Dogs are more than just furry animals that lay at the foot of your bed and require care. In truth, for many pet owners such as yourself, a dog is an extended member of the family. Some pet owners even treat their dogs just like children. Unfortunately, bogus myths about dog nutrition and diet may have you causing more harm than good to their health.
Fortunately, many of the bogus claims you believe to be true can be busted with factual information.
Myths about Dog Nutrition – What to Believe
Dry Kibble Is All That Is Needed to Clean a Dog’s Teeth
Truth: Although dry, hard kibble is good for your dog’s teeth, it is not enough to prevent a buildup of plaque and calculus – also known as tartar.
It is important for you to incorporate dry kibble into your dog’s diet in order to remove debris from between the teeth.
However, it often does not work to clean around your dog’s gums. This is where plaque and tarter are often found.
Plaque and tartar buildup in your dog’s mouth can lead to gum disease. This is often associated with heart disease in both humans and dogs.
In order to properly clean your dog’s teeth, you will need to set up a dental regimen. Incorporate raw meaty bones into your dog’s diet.
The flexibility of the bone can often assist with the removal of plaque around the gum line.
Furthermore, invest in a doggy toothbrush or visit your local veterinarian for assistance with teeth cleaning.
It Does Not Matter Where You Purchase Raw Food Products for Your Pet
Truth: When it comes to raw food products for your dog, keep in mind that not all raw food is created equal.
Raw foods often contain bacteria that are harmful to dogs.
That is not to say that a raw food diet is bad for your dog.
In fact, there are many veterinarians who support the benefits of a raw food diet.
However, you must be careful where you purchase raw foods.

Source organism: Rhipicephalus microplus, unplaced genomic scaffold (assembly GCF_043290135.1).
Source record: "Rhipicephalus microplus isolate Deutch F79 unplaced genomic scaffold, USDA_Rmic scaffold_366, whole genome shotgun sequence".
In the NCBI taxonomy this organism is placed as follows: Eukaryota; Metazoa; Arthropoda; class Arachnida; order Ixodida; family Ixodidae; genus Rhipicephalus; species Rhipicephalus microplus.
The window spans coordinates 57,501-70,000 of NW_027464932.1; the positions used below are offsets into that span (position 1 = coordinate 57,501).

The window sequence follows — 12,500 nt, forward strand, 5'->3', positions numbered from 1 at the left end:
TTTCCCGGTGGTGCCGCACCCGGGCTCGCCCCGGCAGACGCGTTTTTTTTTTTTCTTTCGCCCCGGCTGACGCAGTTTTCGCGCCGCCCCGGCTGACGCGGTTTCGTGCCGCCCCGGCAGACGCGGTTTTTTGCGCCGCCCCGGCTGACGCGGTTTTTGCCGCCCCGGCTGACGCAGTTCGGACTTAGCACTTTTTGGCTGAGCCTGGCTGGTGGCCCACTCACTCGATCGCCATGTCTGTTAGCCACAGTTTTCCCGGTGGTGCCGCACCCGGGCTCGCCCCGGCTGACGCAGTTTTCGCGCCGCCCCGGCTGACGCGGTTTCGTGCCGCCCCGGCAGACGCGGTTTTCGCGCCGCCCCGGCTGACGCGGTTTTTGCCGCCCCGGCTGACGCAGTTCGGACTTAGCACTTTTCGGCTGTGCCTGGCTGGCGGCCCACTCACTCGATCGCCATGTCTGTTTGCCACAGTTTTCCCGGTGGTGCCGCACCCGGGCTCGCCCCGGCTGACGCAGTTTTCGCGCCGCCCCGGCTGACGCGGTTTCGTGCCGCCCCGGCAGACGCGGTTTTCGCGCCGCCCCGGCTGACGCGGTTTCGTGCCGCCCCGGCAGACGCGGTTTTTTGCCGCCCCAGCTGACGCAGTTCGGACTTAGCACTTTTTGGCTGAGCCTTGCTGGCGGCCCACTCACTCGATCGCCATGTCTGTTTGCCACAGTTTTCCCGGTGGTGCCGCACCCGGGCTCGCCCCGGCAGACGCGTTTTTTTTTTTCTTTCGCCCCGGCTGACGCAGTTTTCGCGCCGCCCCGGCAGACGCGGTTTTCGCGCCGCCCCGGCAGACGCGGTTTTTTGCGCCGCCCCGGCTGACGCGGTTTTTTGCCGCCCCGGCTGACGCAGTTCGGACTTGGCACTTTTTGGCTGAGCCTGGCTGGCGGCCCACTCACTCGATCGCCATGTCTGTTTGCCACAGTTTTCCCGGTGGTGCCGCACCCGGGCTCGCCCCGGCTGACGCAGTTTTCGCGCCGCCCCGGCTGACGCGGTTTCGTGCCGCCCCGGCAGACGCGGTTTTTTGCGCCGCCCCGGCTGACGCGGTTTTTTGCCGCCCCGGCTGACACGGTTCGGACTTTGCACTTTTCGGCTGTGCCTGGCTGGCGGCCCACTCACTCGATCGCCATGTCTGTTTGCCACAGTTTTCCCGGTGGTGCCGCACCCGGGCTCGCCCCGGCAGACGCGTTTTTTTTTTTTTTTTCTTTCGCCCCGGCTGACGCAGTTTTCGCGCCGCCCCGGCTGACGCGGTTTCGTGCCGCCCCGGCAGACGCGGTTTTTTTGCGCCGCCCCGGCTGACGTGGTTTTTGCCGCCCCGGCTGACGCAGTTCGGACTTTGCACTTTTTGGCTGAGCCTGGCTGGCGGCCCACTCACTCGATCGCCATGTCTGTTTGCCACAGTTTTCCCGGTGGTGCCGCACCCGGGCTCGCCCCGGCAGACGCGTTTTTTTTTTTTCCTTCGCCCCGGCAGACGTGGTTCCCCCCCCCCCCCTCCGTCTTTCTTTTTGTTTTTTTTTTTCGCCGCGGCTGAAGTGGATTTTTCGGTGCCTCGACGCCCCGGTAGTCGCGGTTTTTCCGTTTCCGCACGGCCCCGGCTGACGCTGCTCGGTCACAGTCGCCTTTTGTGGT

Raw foods found in grocery stores contain higher amounts of bacteria than those purchased from dog food providers.
The reason grocery stores carry foods with higher concentrations of bacteria is that consumers typically cook the bacteria out of their meats.
Since you will not be cooking your dog’s meat, it is best that you purchase raw food products from a company that deals specifically with raw pet food.
Quality Name Brand Foods are the Best Choice for Your Pet
Truth: Cheaper dog food brands often get a bad rap from pet owners who can afford to feed their dog expensive name-brand foods.
However, name-brand foods are not necessarily the best choice for your dog.
In truth, many popular pet food brands have suffered from food recalls for lacking a sufficient amount of a specific ingredient needed to maintain a dog’s health.
In order to ensure that your dog is receiving the best quality food, look beyond the dog food label.
Ask your vet how much of a certain ingredient your dog should receive based on their age and weight.
Double check to make sure the dog food of your choice contains enough of that ingredient.
Furthermore, make sure that the dog food you select contains all-natural ingredients and meats from disease-free animals.
Diet Rotation Is Bad for Your Pet’s Health
Truth: There are those who would warn you against the idea of dog food rotation. They claim that it is bad for your dog’s health.
Dog food rotation consists of switching up the food your dog eats periodically, such as on a weekly or monthly basis.
Although dogs do not always handle having their food switched out very well, it can be good for them.
Rotating your dog’s diet allows you to minimize problems associated with foods that lack certain ingredients such as proteins, vitamin D, or other important, nutritious things that they need.
Buying multiple kinds of food can get expensive.
To help you save money, look online for vouchers and coupons online.
By switching out your dog’s food from time to time, you are providing them with a healthier, more balanced form of nutrition.
Dog Food with Glucosamine and Chondroitin Is Enough to Support Joint Health
Truth: Many dog food manufacturers claim that dog food products containing glucosamine and chondroitin are enough to improve or support your dog’s joint health.
The sad truth of the matter is that there is not enough clinical evidence to support this claim.
If your dog suffers from joint health issues, you will still need to incorporate an NSAID treatment recommended by your vet.
By busting these claims, you will be able to provide your furry family member with a healthier, happier lifestyle than ever before.
Be sure you speak with your pet’s veterinarian if you have any questions or concerns regarding claims, myths about dog nutrition, or your pet’s health.